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Guernsey’s finance industry in good health, says Guernsey Finance

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Newly released figures show that Guernsey’s finance industry is in good health, according to Peter Niven, chief executive of Guernsey Finance, the promotional agency for the island’s finance industry.

The latest statistics from the Guernsey Financial Services Commission show that the value of funds business in the island reached a record high of GBP224.2bn at the end of June this year – a rise of GBP26.8bn (13.6 per cent) during the second quarter and an increase of GBP54.6bn (32.2 per cent) year on year.

The gross assets, net worth and premiums written by the island’s international insurance industry during 2009 were all up on the previous year and the first part of 2010 has seen a rise in the net number international insurance entities licensed.

The value of bank deposits in Guernsey reached GBP116.8bn at the end of June 2010 – a fall of GBP1.9bn (1.6 per cent) during the quarter and down GBP7.7bn (6.2 per cent) on the same time last year but the Swiss fiduciary deposit levels stabilised and Sterling deposits increased for the third quarter in succession.

Niven says: “In the round, these figures show that Guernsey’s finance industry is in good health. We have not been immune from the impact of the global financial crisis but the island has benefitted from the diversity of its finance industry, which has also proved to be extremely resilient. The general worldwide economic picture still remains fragile but these latest figures show that our finance industry is in robust shape.”

 
Overall growth of 13.6 per cent during quarter two resulted in the total net asset value of funds under management and administration in Guernsey reaching a new record high of GBP224.2bn at the end of June 2010.

Within these figures, Guernsey domiciled open-ended funds decreased in value by GBP2.8bn (5.1 per cent) during the three months to reach GBP53.3bn, although this still represented an increase of GBP2.7bn (5.3 per cent) year on year.

The value of Guernsey closed-ended funds grew by GBP1.7bn (1.9 per cent) to reach GBP94bn, a rise of GBP20.1bn (27.2 per cent) over a full year and non-Guernsey schemes – for which some aspect of management, administration or custody is carried out in the island – reached GBP76.9bn, up GBP27.9bn (57.1 per cent) during the quarter and GBP31.9bn (70.9 per cent) year on year.

Ben Morgan, partner at law firm Carey Olsen, says: "These results show new business continuing to flow into Guernsey, which we predicted would be the case from the previous quarter. We are however seeing increased diversification in the industry with fund managers from different parts of the world using Guernsey as a domicile in order to access investors (resident inside Europe and outside) with an increasing interest in establishing Guernsey investment vehicles for listing on AIM and the main market. There is also greater interest in using Guernsey’s service providers for non-Guernsey domiciled funds."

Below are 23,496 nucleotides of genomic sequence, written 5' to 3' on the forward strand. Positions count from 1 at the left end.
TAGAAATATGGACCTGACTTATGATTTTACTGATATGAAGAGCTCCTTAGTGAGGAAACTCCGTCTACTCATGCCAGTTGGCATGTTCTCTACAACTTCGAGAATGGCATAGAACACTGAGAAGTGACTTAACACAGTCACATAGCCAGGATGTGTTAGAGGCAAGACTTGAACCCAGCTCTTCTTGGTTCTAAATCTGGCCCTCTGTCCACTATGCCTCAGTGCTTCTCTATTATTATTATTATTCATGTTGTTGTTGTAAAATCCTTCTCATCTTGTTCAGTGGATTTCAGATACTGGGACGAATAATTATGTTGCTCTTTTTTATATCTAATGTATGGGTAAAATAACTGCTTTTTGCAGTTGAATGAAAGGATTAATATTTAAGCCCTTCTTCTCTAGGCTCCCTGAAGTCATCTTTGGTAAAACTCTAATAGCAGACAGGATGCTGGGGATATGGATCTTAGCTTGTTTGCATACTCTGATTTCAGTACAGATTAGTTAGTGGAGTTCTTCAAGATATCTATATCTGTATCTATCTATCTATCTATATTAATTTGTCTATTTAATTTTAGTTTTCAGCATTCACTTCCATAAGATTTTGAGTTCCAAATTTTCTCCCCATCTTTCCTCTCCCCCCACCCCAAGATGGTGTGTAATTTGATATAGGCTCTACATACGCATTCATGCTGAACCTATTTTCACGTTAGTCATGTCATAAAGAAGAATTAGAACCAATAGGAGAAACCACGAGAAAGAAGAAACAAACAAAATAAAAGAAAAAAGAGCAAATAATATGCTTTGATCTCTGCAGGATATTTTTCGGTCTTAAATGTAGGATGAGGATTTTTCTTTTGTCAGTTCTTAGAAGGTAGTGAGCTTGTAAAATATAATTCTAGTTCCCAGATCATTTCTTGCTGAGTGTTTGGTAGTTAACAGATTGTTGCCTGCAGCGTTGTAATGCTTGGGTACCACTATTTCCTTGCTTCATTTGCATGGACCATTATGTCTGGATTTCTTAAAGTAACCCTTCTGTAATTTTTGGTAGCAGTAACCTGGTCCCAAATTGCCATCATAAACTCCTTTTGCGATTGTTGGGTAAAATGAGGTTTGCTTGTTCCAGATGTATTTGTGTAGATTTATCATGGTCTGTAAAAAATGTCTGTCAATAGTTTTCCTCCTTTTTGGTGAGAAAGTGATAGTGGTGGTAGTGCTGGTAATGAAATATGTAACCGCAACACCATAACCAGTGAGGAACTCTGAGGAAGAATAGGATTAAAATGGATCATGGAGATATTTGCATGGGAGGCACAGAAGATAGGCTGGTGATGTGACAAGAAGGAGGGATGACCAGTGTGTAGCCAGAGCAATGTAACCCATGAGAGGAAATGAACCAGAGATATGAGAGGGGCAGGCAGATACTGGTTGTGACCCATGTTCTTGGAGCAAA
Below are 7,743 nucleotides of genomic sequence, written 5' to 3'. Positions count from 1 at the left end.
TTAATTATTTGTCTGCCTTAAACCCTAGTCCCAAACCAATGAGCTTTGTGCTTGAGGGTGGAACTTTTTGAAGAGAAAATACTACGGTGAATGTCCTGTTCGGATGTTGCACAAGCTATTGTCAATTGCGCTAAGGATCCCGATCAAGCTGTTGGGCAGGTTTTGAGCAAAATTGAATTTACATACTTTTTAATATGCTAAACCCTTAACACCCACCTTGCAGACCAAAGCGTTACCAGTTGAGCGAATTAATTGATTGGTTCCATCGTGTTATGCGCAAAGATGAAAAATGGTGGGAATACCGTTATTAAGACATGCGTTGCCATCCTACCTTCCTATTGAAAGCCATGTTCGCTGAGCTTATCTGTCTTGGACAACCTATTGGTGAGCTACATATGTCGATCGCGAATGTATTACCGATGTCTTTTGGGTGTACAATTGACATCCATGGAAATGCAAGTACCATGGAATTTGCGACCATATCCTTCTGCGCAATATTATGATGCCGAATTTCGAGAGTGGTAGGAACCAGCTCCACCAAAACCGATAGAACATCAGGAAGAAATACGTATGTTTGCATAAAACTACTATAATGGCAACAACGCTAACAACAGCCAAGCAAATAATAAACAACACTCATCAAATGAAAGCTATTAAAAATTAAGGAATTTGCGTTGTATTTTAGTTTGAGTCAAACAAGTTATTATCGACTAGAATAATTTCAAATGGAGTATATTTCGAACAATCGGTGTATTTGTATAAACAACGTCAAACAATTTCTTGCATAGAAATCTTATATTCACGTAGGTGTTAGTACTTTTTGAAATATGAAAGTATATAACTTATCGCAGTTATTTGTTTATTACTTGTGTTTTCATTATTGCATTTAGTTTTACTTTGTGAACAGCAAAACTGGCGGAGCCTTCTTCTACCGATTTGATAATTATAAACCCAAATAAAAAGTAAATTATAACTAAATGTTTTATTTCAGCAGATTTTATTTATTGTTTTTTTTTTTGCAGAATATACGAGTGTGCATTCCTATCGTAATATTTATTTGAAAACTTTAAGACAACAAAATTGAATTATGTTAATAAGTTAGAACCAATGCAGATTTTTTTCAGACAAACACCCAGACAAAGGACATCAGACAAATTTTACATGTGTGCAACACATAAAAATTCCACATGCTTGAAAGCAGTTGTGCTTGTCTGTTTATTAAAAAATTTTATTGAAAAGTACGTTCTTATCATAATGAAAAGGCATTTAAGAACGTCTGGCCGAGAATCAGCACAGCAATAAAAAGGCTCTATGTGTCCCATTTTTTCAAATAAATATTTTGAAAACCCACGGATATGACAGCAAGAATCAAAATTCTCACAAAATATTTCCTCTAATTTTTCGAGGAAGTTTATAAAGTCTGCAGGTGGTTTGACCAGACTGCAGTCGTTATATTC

During 2008 Guernsey’s international insurance industry had gross assets of GBP21bn, net worth of GBP7.1bn and premiums written of GBP3.3bn but in 2009 these increased to GBP23.4bn, GBP8.1bn and GBP3.4bn respectively. In addition, the net number of international insurance entities licensed in Guernsey has risen from 678 at the end of December 2009 to 686 at the end of July 2010.

Within these figures, the decreased demand for more traditional captive vehicles has been more than offset by the net number of PCC cells licensed increasing from 323 at the end of December 2009 to 339 at the end of July 2010.

“I’m extremely pleased to see that our risk management sector has continued to grow during what have been very tough times in the international insurance market. The increase in business volumes during last year and the rise in net number of structures licensed in the sector during this year maintain our status as the number one captive domicile in Europe and keep us firmly within the top four in the world. This is a position built over many years, including the innovation of the PCC and we can see that our experience and expertise with these types of structures continues to be internationally recognised,” says Niven.

Deposits held with Guernsey banks fell by 1.6 per cent during the second quarter to reach GBP116.8bn at the end of June 2010, partly due to deposits held in Euros being impacted by the recovery of Sterling. Deposits in Sterling actually increased for the third quarter in succession and following several quarters of contraction, the levels of Swiss fiduciary deposits stabilised to the extent that the total only fell marginally from GBP39.4bn at the end of March to GBP39.3bn at the end of June.

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